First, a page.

It is now two years ago that this blog was launched. It is my hope that those who read it, or those who stumble on it, receive some edification from it. This blog exists for dialogue. Dialogue on spiritual matters, theology, trends in the Wesleyan world and the Church at large. It features a few regular continuing series's such as "Monday Morning Devotions" (short impressionistic studies on Biblical passages that will be later developed into sermons), occasional sermons, "Close Encounters of the Theological Kind", "Clouds of Witnesses" (celebrations of past saints and the present struggles of the Global Church), and what I call "Friday Night Frozen Dinner and an Intellectual." (This last title has cause some comment. It refers to how I try to spend my Friday evenings, reading Christian and secular works on important subjects current in the Church or in the news. No, I am not the intellectual referred to in the title: the author I am engaging is the intellectual. In many of these posts I share what I ate, which sometimes is of dubious nutritional value, where I read and what I listened to. This is about as personal as I get on this blog. Those who know my phone number are welcome to call and discuss what I am reading or bring up another subject on Friday evenings. If you haven't figured this out by now, anyone who spends his Friday evenings in this way must be single.) The Hand is not limited to Christian topics; a good many posts on secular matters, such as history, politics and literature, are covered. Some may counsel me to narrow my focus to gain a specific audience, yet if Christians fail to join the debate and discussion with the secular world, that would widen the perceived divide between the spiritual realm and the secular one. Anyway, it is my hope that readers find plenty of material to express their opinions on in the Comments Section. Those that disagree are welcome to register their disagreements. One series in particular caused some to do just that.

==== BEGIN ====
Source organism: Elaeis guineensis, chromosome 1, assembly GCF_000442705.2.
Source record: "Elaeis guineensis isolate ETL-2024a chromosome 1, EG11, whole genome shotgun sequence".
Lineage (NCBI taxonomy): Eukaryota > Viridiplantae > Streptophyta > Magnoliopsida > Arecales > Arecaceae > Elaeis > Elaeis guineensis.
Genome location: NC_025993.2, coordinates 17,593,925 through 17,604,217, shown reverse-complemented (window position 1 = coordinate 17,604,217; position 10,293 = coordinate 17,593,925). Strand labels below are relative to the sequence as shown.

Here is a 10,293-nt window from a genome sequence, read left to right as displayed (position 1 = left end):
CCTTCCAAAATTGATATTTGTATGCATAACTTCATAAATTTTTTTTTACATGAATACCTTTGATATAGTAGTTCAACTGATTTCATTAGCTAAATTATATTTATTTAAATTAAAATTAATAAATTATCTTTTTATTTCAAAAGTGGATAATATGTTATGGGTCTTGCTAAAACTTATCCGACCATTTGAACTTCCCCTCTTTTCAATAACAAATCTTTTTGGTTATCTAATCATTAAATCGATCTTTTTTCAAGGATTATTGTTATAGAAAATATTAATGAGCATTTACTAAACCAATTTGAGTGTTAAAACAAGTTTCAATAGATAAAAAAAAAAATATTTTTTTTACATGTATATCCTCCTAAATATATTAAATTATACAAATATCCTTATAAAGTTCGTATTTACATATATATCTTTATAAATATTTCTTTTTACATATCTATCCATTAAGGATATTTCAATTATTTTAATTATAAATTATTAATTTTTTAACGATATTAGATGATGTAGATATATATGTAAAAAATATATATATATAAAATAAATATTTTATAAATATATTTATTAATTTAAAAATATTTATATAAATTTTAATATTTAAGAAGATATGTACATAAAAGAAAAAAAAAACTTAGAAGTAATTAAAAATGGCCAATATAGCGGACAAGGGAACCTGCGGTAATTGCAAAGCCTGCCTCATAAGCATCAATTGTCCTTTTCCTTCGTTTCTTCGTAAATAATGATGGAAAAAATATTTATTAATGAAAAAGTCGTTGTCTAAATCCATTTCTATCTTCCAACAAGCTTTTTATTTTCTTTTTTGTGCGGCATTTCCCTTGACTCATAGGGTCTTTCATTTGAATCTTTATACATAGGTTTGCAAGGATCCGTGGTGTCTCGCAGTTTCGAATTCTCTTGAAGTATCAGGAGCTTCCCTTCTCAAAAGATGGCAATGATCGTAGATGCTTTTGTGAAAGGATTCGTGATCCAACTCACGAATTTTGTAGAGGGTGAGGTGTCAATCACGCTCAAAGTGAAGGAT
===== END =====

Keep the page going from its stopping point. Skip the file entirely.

As I look back over the past year, The Hand would like to mention the most important works examined on this blog this year. "The New Faces Of Global Christianity: Believing the Bible In The Global South" by Philip Jenkins is a look at what the Church looks like in Asia, Africa and Central and South America. Jenkins points out that the center of gravity for the Church in the 21st Century will shift to these regions. Jenkins's portrait of the Church in these regions causes hope for the future while at the same time scaring the Northern Christian as to the what shape the Church will take in the future. There was simply too much material for one review. This next year I will examine each chapter in detail plus the end notes. I will examine the implications for how the Bible may be viewed by the future Church. How will this effect the Church's Scriptural Witness? Will the intrusion of secular mindsets and morals into the Church be halted? Will the Church as a whole emphasize healing and spiritual warfare? What will be the effect of some of the more questionable doctrinal positions held by many in the third world? The other book was "The Way To Pentecost" by Samuel Chadwick. With the exception of John Wesley's "A Short Account Of Christian Perfection", this work by Chadwick is simply the best work on why we need the experience of sanctification, how to become sanctified and what sanctification should look like in the believer. The book is free of theological jargon that has confused many Christians seeking a deeper spiritual life. I will return to this work as well next year.